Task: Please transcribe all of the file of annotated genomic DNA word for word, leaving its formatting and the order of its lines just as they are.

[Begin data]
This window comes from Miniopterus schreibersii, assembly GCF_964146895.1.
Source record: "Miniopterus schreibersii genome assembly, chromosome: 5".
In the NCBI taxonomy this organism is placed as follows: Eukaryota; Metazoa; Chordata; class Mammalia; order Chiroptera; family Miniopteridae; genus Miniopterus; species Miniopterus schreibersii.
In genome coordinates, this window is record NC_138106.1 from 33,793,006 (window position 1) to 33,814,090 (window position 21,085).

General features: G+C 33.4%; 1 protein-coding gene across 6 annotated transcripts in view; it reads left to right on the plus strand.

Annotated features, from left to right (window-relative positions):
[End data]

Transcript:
This window comes from Miniopterus schreibersii, assembly GCF_964146895.1.
Source record: "Miniopterus schreibersii genome assembly, chromosome: 5".
In the NCBI taxonomy this organism is placed as follows: Eukaryota; Metazoa; Chordata; class Mammalia; order Chiroptera; family Miniopteridae; genus Miniopterus; species Miniopterus schreibersii.
In genome coordinates, this window is record NC_138106.1 from 33,793,006 (window position 1) to 33,814,090 (window position 21,085).

General features: G+C 33.4%; 1 protein-coding gene across 6 annotated transcripts in view; it reads left to right on the plus strand.

Annotated features, from left to right (window-relative positions):